By Wilder Alejandro Sanchez
Wilder Alejandro Sanchez is an analyst who covers geopolitical, trade, and defense issues in the post-Soviet world and the Western Hemisphere. He has analyzed Kazakhstan’s foreign policy for several years and is currently working on a book chapter about the country’s economic diversification. His analyses have appeared in numerous peer-reviewed journals, including Small Wars and Insurgencies, Defence Studies, the Polar Journal, the Journal of Slavic Military Studies, European Security, Studies in Conflict and Terrorism, and Perspectivas. His most recent book chapter is a co-authored analysis of separatism in Moldova.
The Republic of Kazakhstan is facing two major water-related environmental challenges: salvaging what is left of the Aral Sea, which the country shares with Uzbekistan, and protecting Lake Balkhash, where Kazakhstan, as a downstream nation, has been affected by the water policies of its neighbor, the People’s Republic of China. The country also intents to capitalizing on its vast natural diversity to promote its eco-tourism industry as part of a wider economic diversification strategy to become one of the 30 most developed nations by 2050.
Environmental protection is not easy. It requires innovative thinking, diplomatic finesse, and the assistance of partners and allies. From the other side of the globe, the United States stands out as an important ally of Nur-Sultan on environmental protection, as this is one of U.S. President Joe Biden’s key priorities—as highlighted by a new U.S.-sponsored project for responsible water management in Central Asia. Looking to the future, Washington and Nur-Sultan should continue working together to preserve Kazakhstan’s environment, as protecting the Central Asian nation’s bodies of water and the “Green Steppe” will have positive consequences for the environment, as well as for socioeconomic and human development.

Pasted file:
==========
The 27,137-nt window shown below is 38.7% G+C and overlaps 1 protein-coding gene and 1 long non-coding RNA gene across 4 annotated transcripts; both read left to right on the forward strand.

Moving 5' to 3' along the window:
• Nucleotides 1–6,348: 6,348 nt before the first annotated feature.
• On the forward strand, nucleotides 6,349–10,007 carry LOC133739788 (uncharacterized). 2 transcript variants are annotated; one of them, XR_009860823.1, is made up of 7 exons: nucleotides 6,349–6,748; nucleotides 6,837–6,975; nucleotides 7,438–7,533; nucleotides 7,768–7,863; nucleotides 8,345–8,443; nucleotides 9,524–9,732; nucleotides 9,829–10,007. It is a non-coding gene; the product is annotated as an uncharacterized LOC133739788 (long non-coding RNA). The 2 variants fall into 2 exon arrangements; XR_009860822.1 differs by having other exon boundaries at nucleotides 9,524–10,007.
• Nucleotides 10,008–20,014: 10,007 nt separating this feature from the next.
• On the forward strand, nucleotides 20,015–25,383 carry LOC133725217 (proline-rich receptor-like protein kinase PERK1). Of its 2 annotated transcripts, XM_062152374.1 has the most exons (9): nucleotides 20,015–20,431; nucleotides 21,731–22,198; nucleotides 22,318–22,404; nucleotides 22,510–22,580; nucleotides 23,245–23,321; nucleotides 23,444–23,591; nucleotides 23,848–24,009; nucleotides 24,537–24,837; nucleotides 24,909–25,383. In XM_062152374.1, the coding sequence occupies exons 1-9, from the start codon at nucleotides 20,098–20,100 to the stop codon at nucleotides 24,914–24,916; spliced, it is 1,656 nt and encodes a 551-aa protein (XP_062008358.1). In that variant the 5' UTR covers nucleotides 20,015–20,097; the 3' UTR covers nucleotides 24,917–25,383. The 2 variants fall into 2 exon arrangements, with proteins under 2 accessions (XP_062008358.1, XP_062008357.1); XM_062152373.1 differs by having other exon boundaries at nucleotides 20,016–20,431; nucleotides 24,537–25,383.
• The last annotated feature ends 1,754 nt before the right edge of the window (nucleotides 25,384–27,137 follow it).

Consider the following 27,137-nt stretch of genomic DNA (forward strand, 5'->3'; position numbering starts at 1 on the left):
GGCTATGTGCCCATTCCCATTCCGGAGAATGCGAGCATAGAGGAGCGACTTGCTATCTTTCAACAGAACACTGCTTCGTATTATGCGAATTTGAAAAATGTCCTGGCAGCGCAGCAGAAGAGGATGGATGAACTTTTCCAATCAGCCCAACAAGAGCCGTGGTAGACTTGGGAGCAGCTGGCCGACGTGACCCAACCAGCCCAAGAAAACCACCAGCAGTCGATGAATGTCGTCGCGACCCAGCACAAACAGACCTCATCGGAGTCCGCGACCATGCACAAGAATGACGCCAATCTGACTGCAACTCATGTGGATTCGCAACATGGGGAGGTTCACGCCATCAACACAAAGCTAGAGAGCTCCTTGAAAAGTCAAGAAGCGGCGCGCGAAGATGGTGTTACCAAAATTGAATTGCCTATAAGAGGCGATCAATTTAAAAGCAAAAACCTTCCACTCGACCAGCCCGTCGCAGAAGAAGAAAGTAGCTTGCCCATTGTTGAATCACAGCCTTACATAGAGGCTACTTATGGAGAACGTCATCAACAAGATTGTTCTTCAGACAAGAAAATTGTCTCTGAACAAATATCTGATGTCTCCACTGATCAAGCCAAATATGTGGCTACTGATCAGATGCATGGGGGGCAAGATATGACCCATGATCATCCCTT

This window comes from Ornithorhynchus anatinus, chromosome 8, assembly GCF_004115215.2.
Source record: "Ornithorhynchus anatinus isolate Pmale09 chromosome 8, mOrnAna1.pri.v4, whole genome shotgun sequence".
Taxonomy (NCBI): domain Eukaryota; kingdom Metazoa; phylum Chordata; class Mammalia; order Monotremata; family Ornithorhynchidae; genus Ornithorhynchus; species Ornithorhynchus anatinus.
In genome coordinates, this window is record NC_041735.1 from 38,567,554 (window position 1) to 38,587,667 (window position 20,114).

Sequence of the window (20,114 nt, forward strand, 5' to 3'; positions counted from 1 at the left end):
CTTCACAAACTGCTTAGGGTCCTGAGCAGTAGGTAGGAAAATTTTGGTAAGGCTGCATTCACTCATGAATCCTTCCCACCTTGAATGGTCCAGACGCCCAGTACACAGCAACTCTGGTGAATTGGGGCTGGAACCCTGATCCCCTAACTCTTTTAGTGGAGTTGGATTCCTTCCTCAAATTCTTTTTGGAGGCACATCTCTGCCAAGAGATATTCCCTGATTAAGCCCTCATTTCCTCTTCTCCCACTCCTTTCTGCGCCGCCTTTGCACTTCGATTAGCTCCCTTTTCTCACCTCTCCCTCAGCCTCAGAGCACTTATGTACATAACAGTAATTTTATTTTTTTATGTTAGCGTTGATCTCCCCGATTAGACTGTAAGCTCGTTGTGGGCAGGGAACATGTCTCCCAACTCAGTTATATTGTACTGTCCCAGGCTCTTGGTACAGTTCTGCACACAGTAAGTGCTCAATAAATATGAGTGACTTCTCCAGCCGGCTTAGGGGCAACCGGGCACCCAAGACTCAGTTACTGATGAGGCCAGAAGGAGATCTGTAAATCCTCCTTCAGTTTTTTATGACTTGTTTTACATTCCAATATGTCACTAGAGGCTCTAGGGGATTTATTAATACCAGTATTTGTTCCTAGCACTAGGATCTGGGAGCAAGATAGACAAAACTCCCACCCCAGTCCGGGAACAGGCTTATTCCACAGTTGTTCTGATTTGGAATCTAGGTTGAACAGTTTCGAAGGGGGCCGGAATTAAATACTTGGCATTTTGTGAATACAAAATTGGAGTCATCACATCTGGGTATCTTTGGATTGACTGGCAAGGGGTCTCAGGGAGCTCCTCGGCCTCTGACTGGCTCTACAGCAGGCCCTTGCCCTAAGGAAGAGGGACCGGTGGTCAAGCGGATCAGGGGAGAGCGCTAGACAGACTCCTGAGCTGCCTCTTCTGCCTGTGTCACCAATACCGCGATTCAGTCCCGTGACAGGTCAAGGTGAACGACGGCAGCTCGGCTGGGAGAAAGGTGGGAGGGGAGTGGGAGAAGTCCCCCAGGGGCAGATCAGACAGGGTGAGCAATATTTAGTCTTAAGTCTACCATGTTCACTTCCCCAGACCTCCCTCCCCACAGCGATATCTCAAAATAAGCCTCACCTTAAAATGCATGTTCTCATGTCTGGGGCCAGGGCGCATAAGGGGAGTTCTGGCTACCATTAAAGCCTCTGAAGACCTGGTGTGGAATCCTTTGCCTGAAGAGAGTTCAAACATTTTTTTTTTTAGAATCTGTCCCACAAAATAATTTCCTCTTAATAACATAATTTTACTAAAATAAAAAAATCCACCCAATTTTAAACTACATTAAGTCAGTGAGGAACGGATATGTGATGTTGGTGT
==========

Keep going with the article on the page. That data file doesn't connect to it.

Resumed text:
President Biden and Central Asia: A Foreign Policy in the Making
Having been in office only a few months, and with the COVID-19 pandemic still raging in the United States and across the world, the Biden Administration has yet to release a foreign policy strategy for Central Asia. This is hardly surprising: traditionally, discussions in Washington D.C. about this region have been limited to general analyses of Russian and Chinese influence or security issues related to terrorism and Afghanistan.
Visits to the region by senior U.S. policymakers are rare (Afghanistan notwithstanding), though they do occur. Then-Vice President Richard Cheney visited Kazakhstan in 2006, while then-Vice President Biden went to Mongolia in 2011. More recently, in 2015, Secretary of State John Kerry memorably toured all five Central Asian states; five years later, in 2020, Secretary of State Mike Pompeo traveled to Kazakhstan and Uzbekistan.
While Pompeo did meet with senior policymakers in both countries and even participated in a meeting with all five of his counterparts from the region under the C5+1 format (the five Central Asian states and the US), the visit was overshadowed by his criticism of China for its persecution of the predominantly Muslim Uyghur minority in Xinjiang province, also known as East Turkestan, in Western China, which Washington has labeled a genocide. Thus, little materialized in terms of bilateral initiatives and cooperation.